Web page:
Non Point Source Water Pollution

This illustration explaining the complex, mostly invisible, process of non-point-source water pollution was created for a series of outdoor exhibit signage fro The Meadows Center for Water and the Environment at Texas State University.

Non Point-Source water pollution
Non Point-Source water pollution, illustration by Paul Mirocha

Non Point-Source water pollution



Your feet pound the pavement as you dash through the rain. You glance down and notice pieces of trash flowing beside the road. Where does all that trash come from?

Experts call this nonpoint source pollution (NPS) because it comes from many diffuse sources. Types of NPS include dirt, nutrients, bacteria, chemicals, oil, and trash. These pollutants flow unfiltered into our waterways. NPS threatens water quality across Texas.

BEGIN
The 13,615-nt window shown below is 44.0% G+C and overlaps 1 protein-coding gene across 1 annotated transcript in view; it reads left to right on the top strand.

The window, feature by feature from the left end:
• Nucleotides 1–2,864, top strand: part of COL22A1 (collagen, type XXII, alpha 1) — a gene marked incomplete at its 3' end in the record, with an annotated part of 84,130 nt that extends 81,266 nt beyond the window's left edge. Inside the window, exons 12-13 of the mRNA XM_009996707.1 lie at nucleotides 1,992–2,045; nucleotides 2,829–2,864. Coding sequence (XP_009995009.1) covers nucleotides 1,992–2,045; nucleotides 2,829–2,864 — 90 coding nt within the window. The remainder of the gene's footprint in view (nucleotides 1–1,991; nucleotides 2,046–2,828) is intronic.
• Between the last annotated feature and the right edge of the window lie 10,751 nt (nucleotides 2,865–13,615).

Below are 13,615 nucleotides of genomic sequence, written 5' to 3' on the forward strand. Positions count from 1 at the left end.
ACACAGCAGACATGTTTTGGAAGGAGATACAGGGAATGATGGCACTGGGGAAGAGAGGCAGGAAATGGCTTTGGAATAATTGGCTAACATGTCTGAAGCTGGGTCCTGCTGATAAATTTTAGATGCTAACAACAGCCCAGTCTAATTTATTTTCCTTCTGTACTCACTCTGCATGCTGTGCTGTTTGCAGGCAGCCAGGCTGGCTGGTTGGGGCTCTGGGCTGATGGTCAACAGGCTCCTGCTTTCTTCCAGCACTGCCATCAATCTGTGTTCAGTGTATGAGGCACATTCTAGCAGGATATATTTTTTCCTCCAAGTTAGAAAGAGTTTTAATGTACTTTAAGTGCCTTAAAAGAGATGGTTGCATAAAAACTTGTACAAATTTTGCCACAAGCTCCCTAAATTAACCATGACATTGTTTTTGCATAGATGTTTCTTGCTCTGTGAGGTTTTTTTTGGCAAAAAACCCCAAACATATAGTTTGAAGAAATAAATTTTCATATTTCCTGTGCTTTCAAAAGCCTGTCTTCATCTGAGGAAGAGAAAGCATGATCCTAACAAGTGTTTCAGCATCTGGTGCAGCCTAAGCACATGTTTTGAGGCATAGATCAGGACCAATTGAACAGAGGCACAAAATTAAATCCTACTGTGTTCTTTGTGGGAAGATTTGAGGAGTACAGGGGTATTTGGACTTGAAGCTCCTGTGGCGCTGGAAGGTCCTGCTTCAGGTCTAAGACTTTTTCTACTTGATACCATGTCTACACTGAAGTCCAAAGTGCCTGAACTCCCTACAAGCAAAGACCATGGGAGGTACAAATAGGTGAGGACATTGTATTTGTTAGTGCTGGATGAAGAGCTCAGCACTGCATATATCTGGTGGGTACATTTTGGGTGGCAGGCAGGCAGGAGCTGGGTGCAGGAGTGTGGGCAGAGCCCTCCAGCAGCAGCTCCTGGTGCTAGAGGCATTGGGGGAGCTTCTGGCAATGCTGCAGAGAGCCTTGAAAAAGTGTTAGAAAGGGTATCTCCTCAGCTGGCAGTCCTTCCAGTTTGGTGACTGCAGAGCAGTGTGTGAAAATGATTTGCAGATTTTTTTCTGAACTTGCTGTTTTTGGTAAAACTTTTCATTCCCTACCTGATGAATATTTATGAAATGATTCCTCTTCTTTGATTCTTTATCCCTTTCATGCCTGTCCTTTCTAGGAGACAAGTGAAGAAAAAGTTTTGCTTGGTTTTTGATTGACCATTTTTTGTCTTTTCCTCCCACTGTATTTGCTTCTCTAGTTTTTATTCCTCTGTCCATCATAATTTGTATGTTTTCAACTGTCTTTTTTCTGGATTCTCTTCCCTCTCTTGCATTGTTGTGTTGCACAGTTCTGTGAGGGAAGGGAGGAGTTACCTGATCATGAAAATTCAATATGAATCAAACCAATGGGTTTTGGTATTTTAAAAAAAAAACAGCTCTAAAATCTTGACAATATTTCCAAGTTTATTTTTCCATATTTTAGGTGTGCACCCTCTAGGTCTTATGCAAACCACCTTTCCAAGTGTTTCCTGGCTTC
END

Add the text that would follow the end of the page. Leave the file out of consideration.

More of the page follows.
NPS makes people sick and harms ecosystems like Spring Lake. Take a moment to look at Spring Lake. Is it worth protecting?

— text by Briane Willis, Interpretive Education Specialist,
Meadows Center for Water and the Environment



  1. tfhjdskx,
    March 23, 2016

    thanks for all the information
    about nps pollution
    I have learned alot

  2. Nancee
    July 20, 2015

    This is fantastic! I’m fighting my HOA board to stop the absolutely senseless spraying of pesticides. We are only 2 1/2 miles from the ocean, and they just don’t get that these chemicals will run off into the storm drains and into the ocean and cause harm to the ocean. They are also causing harm to us human residents and the whole biome in the soil.


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